“WE NEED NEW NAMES”, NoViolet Bulawayo’s debut novel, which was recently shortlisted for the Man Booker Prize, excited more international acclaim than any Zimbabwean book in the recent past. Zimbabwe’s literary arena had some rich pickings recently including the overdue comeback of Charles Mungoshi with “Branching Streams Flow in the Dark”, Spiwe Harper’s “Footprints in the Mists of Time” and the most improved Zimbabwe International Book Fair in recent years.
All these went virtually unnoticed by the international media except “We Need New Names” which was not only nominated for the Man Booker but also revelled in glowing reviews in British and American newspapers, notably The Guardian and New York Times.
This brings the criteria used by these Western cultural institutions and media echo chambers up for scrutiny.
Is greater emphasis being placed on merit or rather on works that align with the West’s stereotypes on Africa in general and Zimbabwe in particular?
The Western media is in consensus that Africa is a dark continent and Zimbabwe is a trouble spot.
Stories about local achievements and authentic African aspirations always get overlooked while Africa is only a synonym of war, poverty and civil unrest going by the lenses of Fox, CNN and BBC.
This is apparently the same criterion when it comes to the literature which excites the West.
Reviews of “We Need New Names” in the papers were more politically themed than artistically contrived, giving the impression that Western papers never miss a chance to adopt a first-hand endorsement of its mean view of Africa.
“Bulawayo’s tome is remarkable for the way it ticks every box in the way the West sees Africa,” writes Indian critic Professor Vikram Kappur.
Reading it, you get the sense that the writer is attempting to cover bases rather than tell a story. It would be a real surprise if she won.”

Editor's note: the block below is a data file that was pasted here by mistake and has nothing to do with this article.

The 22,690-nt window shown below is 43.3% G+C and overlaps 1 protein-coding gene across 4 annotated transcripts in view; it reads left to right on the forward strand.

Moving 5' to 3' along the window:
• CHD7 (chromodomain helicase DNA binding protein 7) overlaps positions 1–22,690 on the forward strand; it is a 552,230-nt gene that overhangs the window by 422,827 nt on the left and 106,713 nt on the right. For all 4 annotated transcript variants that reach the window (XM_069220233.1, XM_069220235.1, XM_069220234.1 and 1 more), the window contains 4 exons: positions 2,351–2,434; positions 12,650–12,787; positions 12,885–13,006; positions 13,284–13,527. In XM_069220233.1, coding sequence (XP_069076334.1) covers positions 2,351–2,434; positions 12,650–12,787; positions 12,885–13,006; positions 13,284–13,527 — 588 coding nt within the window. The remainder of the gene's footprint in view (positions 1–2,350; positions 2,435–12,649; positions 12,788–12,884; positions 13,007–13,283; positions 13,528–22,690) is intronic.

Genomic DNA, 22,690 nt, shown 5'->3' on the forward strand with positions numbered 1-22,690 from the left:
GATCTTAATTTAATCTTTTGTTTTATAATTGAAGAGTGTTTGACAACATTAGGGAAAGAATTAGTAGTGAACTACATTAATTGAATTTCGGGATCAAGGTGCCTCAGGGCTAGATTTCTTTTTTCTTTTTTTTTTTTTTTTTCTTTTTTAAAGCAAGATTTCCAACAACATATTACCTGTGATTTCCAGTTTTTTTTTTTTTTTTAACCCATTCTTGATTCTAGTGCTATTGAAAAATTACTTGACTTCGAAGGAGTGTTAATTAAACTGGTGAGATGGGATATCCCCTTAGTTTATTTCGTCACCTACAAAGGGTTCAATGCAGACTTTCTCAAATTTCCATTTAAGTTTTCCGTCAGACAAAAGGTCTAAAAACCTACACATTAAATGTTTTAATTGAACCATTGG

“They flee their own wretched land so their hunger may be pacified in foreign lands, their tears wiped away in strange lands, the wounds of their despair bandaged in faraway lands, their blistered prayers muttered in the darkness of queer lands,” Bulawayo contrasts Zimbabwe and America in her novel.
Global media institutions, who have been perpetuating the Dark Continent mantra ad infinitum, understandably had a field day securing an extension of their slanted coverage on Africa in Zimbabwean writing itself, hence the hullabaloo.
New York Times conveniently follows up: “The place they are leaving, in this case, is Zimbabwe, that African nation brutalised by more than 30 years of malignity and neglect under the autocratic rule of Robert Mugabe — a country reeling from unemployment, hunger, inflation, Aids and the Government’s torture and violent intimidation of all political opposition.
“The place many of them are hoping to flee to is the United States — the destination of the novel’s young narrator, Darling, who will begin a new life there with her aunt.”
The Guardian had more to say on politics than literature with such screaming banners as “NoViolet Bulawayo tells of heartbreak of homecoming to Mugabe’s Zimbabwe.”
“My generation is known as the born free generation: We really don’t buy this stance against the West because we are aware of our problems, and our problems are really specifically home grown,” Bulawayo told The Guardian.
Authors and critics of a pan-African sensibility would obviously be quick to differ in light of how the West’s far-flung tentacles in Africa are at the heart of the continent’s problems.
America’s underclass, reeling from the problems listed by The NY Times, not in Zimbabwe but in the US, would be also quick to differ.
More than settling for alliances, the real concern is how powerful Western institutions are directing the agenda in African literature by giving exclusive eminence to works that concur with their biased view on Africa.